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Free Study Guide for An American Tragedy by Theodore Dreiser

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ONLINE STUDY GUIDE FOR AN AMERICAN TRAGEDY BY THEODORE DREISER

IMPORTANT QUOTATIONS - QUOTES AND ANALYSIS (Continued)

As the extended "search" for a solution draws too long, Clyde begins to ponder the possibility of simply abandoning Roberta:

It might be his duty as the world would see it - his mother would say so - to at least extricate Roberta. But in the case of Esta, who had come to her rescue? Her lover? He had walked off from her without a qualm and she had not died. And why, when Roberta was no worse off than his sister had been, why should she seek to destroy him in this way? Force him to do something which would be little less than social, artistic, passional or emotional assassination? And when later, if she would but spare him for this, he could do so much for her - with Sondra’s money of course. He could not and would not let her do this to him. His life would be ruined! (442)

This is one of many fine examples of Dreiser encapsulating the rationalizations and excuses Clyde allows himself in order to behave the way he does. Of course, this opens up the possibility to thoughts of murder, as we see below:

But later - and because of that, and as he was putting out the light before getting into bed, and still thinking of the complicated problem which his own life her presented, he was struck by the thought (what devil’s whisper? - what evil hint of an evil spirit?) - supposing that he and Roberta - no, say he and Sondra - (no, Sondra could swim so well, and so could he) --he and Roberta were in a small boat somewhere and it should capsize at the very time, say, of this dreadful complication which was so harassing him? What an escape? What a relief from a gigantic and by now really destroying problem! On the other hand - hold - not so fast - for could a man even think of such a solution in connection with so difficult a problem as his without committing a crime in his heart, really - a horrible, terrible crime? He must not even think such a thing. It was wrong - wrong - terribly wrong. And yet, supposing, - by accident, of course - such as thing as this did occur? That would be the end, then, wouldn’t it, of all his troubles in connection with Roberta? No more terror as to her - no more fear and heartache even as to Sondra. A noiseless, pathless, quarrelless solution of all his present difficulties, and only joy before him forever. Just an accidental, unpremeditated drowning - and then the glorious future would be his! (457-458)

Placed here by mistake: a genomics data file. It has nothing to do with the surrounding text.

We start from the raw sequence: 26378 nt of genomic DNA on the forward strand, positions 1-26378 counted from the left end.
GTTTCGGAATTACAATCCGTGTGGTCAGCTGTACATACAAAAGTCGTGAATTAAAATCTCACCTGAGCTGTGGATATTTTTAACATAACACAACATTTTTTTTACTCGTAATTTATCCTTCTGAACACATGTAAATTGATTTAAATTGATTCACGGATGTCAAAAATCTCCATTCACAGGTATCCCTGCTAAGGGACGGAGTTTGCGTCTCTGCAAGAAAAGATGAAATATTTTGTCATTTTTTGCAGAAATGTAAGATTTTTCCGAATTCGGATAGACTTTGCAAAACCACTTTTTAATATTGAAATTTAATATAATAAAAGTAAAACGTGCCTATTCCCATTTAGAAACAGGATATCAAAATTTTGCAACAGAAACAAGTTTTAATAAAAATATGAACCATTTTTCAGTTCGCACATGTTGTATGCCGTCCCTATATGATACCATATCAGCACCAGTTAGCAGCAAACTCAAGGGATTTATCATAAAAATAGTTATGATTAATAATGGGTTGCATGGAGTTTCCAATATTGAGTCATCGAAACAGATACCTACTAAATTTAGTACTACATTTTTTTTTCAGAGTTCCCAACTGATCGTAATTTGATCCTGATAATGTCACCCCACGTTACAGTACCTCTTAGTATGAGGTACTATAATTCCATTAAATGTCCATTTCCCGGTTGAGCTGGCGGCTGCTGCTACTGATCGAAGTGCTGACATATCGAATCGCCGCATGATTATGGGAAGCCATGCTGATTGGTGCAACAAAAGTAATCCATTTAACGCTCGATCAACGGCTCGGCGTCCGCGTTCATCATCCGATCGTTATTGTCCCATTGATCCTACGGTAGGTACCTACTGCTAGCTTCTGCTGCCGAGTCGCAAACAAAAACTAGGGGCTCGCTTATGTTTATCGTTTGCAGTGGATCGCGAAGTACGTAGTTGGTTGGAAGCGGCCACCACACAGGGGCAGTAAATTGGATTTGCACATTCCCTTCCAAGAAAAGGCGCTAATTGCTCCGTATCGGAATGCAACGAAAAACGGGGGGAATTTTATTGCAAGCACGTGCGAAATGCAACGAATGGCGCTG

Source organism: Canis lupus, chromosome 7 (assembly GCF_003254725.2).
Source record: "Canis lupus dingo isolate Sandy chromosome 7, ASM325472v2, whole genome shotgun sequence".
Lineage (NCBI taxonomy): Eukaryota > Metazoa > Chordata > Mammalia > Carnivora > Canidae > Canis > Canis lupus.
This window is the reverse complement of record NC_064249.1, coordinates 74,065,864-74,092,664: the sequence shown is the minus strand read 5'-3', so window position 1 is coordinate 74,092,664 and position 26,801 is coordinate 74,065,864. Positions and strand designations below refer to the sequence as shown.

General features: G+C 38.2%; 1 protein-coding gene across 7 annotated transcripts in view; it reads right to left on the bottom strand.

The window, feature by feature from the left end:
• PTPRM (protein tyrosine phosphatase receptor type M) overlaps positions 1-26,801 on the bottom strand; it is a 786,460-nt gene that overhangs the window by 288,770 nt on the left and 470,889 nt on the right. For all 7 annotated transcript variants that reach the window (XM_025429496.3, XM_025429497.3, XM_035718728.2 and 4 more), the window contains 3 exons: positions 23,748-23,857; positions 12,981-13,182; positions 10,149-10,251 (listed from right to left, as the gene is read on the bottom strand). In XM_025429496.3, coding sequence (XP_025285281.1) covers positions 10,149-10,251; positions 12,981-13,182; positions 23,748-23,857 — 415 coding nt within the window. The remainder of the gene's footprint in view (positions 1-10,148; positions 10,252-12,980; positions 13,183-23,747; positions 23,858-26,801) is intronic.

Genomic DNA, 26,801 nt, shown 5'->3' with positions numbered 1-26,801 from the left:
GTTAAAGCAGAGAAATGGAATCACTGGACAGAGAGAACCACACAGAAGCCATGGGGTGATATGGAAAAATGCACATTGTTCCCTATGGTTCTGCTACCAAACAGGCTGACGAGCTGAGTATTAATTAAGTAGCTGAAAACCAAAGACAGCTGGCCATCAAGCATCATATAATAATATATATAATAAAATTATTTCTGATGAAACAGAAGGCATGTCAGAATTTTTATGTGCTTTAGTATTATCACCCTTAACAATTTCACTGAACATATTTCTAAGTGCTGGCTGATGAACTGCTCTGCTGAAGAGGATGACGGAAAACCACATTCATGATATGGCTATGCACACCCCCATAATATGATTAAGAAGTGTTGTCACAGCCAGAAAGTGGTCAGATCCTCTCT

Notice how the chain of descriptive terms "noiseless, pathless, quarrelless solution" compares to the earlier quote of fear for his own "social, artistic, passional or emotional assassination". What he sees as his own metaphoric death is horrible and described as such. By the end of this passage, however, the description of Roberta's murder is offered - even if only momentarily - as ideal for its lack of conflict, for its ability to solve all of Clyde's problems with a minimum of fuss. It's worth observing that he posits Sondra in the role of victim for a moment, but quickly dismisses the notion because Sondra can swim well - a momentary lapse that shows how irrational his thoughts are become, as well as an attempt to fool himself into thinking that this is just a careless notion that could be about anybody, when the reality is that he can only think of Roberta in that horrible situation.


The thought continues to haunt him, and symbolically releases an evil spirit that preys on Clyde's weakness:

Indeed, it was now as though from the depths of some lower or higher world never before guessed or plumbed by him... a region otherwhere than in life or death and peopled by creatures otherwise than himself... there had now suddenly appeared, as the genie at the accidental rubbing of Aladdin’s lamp - as the efrit emerging as smoke from the mystic jar in the net of the fisherman - the very substance of some leering and diabolic wish or wisdom concealed in his own nature, and that now abhorrent and yet compelling, leering and yet intriguing, friendly and yet cruel, offered him a choice between an evil which threatened to destroy him (and against his deepest opposition) and a second evil which, however it might disgust or sear or terrify, still provided for freedom and success and love. (482-483)